How-To Geek

The Beginner’s Guide to Using an AutoHotkey Script

AHK post

AutoHotkey scripts are a great way to customize your computer, but may seem daunting at first. Don’t worry – getting started is much easier than it looks! Read on to see.

[Image: mlinksva]

Getting AutoHotkey

The first thing you want to do is download and install AutoHotkey. Go to the AutoHotkey download page. You will be presented with a number of download links:


Click the first one, the installer for AutoHotkey_L. Save it to your hard drive – that’s what we’re going to use.

A Bit of History: Why Are There Two Versions?

You may be wondering why the download page offers both AutoHotkey_L and AutoHotkey Basic. What happened is that AutoHotkey’s original developer decided to stop working on the project; but AutoHotkey wouldn’t die so fast. Since the project is open-source and has an vibrant developer community, a number of efforts to continue development were started. Out of these, AutoHotkey_L was chosen as “AutoHotkey’s future”, and is now offered on the official download page.

Installing AutoHotkey

Okay, now that you’ve downloaded the executable, it’s time to set it up. The installer is fairly straightforward except for this next step which offers multiple choices:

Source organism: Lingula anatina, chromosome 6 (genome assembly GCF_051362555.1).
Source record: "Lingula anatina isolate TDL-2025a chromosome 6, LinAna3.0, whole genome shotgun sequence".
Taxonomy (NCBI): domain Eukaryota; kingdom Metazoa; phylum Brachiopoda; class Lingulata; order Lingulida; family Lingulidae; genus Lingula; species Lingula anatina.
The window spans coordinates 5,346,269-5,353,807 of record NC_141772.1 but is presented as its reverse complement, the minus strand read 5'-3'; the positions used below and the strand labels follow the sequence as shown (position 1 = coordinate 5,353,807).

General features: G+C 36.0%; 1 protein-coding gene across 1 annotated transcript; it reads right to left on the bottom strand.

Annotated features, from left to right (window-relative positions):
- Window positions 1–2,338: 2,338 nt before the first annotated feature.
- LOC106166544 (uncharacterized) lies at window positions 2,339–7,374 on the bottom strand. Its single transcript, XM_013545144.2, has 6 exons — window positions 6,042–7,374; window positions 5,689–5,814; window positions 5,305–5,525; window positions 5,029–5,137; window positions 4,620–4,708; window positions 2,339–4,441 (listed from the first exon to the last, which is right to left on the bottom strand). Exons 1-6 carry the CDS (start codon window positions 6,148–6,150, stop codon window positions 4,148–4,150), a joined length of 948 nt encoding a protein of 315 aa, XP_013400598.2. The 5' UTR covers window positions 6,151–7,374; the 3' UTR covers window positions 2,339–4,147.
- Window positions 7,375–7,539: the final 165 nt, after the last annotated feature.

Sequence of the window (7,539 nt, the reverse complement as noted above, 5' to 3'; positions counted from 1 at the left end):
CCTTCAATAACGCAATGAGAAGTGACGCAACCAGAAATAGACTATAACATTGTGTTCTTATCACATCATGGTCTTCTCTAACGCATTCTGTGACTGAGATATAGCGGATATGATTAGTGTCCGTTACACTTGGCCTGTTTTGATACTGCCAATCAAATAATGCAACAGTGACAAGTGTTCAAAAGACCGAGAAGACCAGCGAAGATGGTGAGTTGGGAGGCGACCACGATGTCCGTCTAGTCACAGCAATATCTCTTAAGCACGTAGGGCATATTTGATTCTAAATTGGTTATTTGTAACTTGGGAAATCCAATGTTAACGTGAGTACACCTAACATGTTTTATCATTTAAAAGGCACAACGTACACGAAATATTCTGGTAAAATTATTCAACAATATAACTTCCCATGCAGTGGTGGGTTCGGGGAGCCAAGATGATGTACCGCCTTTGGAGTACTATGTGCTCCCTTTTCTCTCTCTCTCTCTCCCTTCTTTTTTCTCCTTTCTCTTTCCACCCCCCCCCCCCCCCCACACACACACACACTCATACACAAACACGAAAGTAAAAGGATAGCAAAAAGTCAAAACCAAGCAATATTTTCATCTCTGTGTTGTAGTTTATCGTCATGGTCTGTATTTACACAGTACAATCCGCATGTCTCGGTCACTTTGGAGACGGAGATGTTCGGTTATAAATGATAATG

We recommend to keep this at the default, Unicode 32-bit. If you’re running a 64-bit version of Windows you could opt for the 64-bit Unicode version, but it doesn’t offer significant performance gains for most scripts. Regarding ANSI, you should  only choose this option if there’s a specific script you’d like to run which you know for sure doesn’t play well with Unicode. This very rarely happens.  Bottom line: unless you have a good reason, stick to the default and click Next.

Getting The Script: Saving a Snippet

Now that you’ve got AutoHotkey set up, it’s time to get your first script. Some AutoHotkey scripts are so short, they’re posted online as short snippets of text. You can see one such script in our recent post about How to Fake Back and Forward Buttons With a Three-button Mouse. Select the script text and copy it:


Now run Notepad and paste the script in. Make sure you got the whole thing, from the very beginning to the end.


Next, save the file somewhere on your computer. The filename doesn’t matter, but the extension must be AHK. If you installed the Unicode version of AutoHotkey_L, it would be a good idea to save the script with Unicode encoding. Most scripts would probably work if you save them using the default encoding (ANSI), but Unicode is a safe option.